Dutch artist’s Dog Shagging Robot definitely “spiritual art and not obscene”, says Paris’ Centre Pompidou director
The late great art critic John Ruskin (1819-1900) famously said that
“when we build, let us think that we build forever…let it be such work as our descendants will thank us for, and let us think, as we lay stone on stone, that a time is come when these stones will be held as sacred.”
Well, thank goodness that Dutch artist Joep van Lieshout’s work will one day make its way back home so that his descendants can bend the knee in awe at its sanctity. France’s loss is Holland’s gain— if anything, the sheer barbarity of the Jardin des Tuileries, where the installation was originally planned, would have detracted from its magnificence.
Yes, van Lieshout calls the work of art “Domestikator”, but my naive and unrefined eye simply sees a robot shagging a dog. It’s not the first time the plebeian masses have been so ungrateful for their inheritance. Only two years ago some vandals defaced a giant inflatable green butt plug on display in Paris. When did the French people lose that famous eye for style such that they can’t see a giant inflatable sex toy or a bestial building for what it really is? Sacred stones.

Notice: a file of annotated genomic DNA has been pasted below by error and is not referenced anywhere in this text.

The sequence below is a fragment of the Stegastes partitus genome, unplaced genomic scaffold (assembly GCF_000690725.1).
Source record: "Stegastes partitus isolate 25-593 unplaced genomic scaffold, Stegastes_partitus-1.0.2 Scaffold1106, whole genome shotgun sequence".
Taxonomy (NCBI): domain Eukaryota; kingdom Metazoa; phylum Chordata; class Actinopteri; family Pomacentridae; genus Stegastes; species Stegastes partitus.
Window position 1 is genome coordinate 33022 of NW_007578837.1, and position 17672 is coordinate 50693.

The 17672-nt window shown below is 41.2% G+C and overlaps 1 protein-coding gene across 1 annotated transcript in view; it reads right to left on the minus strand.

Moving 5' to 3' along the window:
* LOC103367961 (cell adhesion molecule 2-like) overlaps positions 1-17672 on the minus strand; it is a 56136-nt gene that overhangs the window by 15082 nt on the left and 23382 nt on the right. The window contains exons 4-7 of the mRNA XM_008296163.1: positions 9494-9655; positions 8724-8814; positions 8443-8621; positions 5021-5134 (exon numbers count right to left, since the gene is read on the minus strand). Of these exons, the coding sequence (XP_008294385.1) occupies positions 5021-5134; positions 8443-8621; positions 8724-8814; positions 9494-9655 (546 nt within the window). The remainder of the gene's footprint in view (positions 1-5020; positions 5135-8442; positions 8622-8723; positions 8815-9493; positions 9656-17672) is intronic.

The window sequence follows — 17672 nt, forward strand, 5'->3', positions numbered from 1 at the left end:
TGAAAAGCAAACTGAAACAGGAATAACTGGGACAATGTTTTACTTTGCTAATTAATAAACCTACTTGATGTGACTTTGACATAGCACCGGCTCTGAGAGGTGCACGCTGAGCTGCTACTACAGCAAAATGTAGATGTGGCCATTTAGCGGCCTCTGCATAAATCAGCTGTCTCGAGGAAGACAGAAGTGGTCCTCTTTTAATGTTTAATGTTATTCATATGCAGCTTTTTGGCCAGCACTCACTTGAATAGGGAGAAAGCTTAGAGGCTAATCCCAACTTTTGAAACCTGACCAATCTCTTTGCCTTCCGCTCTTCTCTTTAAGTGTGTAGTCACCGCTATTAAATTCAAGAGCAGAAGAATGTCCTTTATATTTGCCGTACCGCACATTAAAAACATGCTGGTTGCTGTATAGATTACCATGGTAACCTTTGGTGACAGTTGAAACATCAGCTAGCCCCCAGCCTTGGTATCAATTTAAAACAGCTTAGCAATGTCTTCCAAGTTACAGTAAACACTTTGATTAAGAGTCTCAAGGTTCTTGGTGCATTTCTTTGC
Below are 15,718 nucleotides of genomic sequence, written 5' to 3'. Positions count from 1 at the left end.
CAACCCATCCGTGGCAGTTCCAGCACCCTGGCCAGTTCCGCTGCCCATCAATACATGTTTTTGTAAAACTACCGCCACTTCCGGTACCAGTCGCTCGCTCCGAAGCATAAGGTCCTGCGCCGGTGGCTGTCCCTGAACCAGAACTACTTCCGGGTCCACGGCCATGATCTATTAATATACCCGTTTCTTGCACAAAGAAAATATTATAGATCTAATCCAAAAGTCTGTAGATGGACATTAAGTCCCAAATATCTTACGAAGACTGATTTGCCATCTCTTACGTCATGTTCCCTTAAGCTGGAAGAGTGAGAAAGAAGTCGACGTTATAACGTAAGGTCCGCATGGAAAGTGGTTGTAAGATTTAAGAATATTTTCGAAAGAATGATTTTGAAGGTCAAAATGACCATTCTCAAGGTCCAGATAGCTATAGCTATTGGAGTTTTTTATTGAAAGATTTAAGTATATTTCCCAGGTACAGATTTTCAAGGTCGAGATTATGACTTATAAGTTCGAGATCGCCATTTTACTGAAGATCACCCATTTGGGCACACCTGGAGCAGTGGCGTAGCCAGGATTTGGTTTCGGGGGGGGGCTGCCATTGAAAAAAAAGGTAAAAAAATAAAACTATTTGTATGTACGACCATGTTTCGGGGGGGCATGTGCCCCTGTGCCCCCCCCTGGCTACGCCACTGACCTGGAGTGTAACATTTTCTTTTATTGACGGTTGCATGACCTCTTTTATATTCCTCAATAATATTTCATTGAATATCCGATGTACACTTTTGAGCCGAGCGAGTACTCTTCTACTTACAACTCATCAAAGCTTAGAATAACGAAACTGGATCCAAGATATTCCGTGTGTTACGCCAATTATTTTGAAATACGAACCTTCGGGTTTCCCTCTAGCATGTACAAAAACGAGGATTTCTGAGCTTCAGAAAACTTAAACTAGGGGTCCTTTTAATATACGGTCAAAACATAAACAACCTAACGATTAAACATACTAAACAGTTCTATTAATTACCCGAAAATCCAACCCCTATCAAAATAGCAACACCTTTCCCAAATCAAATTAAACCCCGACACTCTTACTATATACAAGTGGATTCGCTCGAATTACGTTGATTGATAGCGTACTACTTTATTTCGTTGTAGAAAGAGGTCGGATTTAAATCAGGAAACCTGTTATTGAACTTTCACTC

The Director of the Pompidou Centre, where the masterpiece now takes sanctuary like a relic fleeing the reformation, described it as a “funny” work of art that is “an obvious nod to the relationship of abstraction and figurative painting that co-exist in Dutch art in the 20th century. Spiritual yes, obscene no.“
Not quite of the Dutch Golden age or the Hague School, but part of the great Dutch artistic tradition nonetheless: Rembrandt, Vermeer, Van Gogh, Van Lieshout.
A symbol of man’s violation of the mother Earth? A parody of our pornographic rape culture? Shining a light on Europe’s bestiality pandemic? Something to do with foreign policy? Is Van Lieshout a Luddite?
Maybe we shouldn’t look for meaning at all. While the artist says the building is “abstract”, I can’t help wondering where in such a building the kettle, shower and washing machine might go— but that is only because Van Lieshout’s abstraction is too profound for the minds of the masses to comprehend.
The descendants of the French will certainly curse their forefathers for shipping this sacred wonder back to its homeland.